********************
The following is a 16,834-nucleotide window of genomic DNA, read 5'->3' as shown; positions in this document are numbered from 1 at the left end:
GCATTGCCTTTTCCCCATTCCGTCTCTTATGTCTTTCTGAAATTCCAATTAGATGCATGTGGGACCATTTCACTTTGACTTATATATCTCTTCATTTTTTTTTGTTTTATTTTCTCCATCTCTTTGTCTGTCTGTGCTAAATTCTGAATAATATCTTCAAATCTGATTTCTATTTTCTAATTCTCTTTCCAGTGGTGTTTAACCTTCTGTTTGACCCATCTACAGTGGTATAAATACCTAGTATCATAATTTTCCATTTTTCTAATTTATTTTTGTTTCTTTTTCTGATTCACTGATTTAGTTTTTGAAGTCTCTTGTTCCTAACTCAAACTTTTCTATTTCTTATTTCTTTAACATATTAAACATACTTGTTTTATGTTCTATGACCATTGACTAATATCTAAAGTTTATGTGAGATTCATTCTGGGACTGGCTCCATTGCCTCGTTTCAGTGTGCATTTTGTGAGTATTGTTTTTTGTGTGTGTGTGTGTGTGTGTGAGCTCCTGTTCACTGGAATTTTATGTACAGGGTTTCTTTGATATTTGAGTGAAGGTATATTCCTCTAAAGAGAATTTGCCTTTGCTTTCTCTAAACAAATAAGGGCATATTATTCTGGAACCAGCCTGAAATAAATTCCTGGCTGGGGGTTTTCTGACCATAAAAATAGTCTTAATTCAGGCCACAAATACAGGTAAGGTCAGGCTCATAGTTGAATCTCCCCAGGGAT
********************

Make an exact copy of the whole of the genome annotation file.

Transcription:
The following is a 16,834-nucleotide window of genomic DNA, read 5'->3' as shown; positions in this document are numbered from 1 at the left end:
GCATTGCCTTTTCCCCATTCCGTCTCTTATGTCTTTCTGAAATTCCAATTAGATGCATGTGGGACCATTTCACTTTGACTTATATATCTCTTCATTTTTTTTTGTTTTATTTTCTCCATCTCTTTGTCTGTCTGTGCTAAATTCTGAATAATATCTTCAAATCTGATTTCTATTTTCTAATTCTCTTTCCAGTGGTGTTTAACCTTCTGTTTGACCCATCTACAGTGGTATAAATACCTAGTATCATAATTTTCCATTTTTCTAATTTATTTTTGTTTCTTTTTCTGATTCACTGATTTAGTTTTTGAAGTCTCTTGTTCCTAACTCAAACTTTTCTATTTCTTATTTCTTTAACATATTAAACATACTTGTTTTATGTTCTATGACCATTGACTAATATCTAAAGTTTATGTGAGATTCATTCTGGGACTGGCTCCATTGCCTCGTTTCAGTGTGCATTTTGTGAGTATTGTTTTTTGTGTGTGTGTGTGTGTGTGTGAGCTCCTGTTCACTGGAATTTTATGTACAGGGTTTCTTTGATATTTGAGTGAAGGTATATTCCTCTAAAGAGAATTTGCCTTTGCTTTCTCTAAACAAATAAGGGCATATTATTCTGGAACCAGCCTGAAATAAATTCCTGGCTGGGGGTTTTCTGACCATAAAAATAGTCTTAATTCAGGCCACAAATACAGGTAAGGTCAGGCTCATAGTTGAATCTCCCCAGGGAT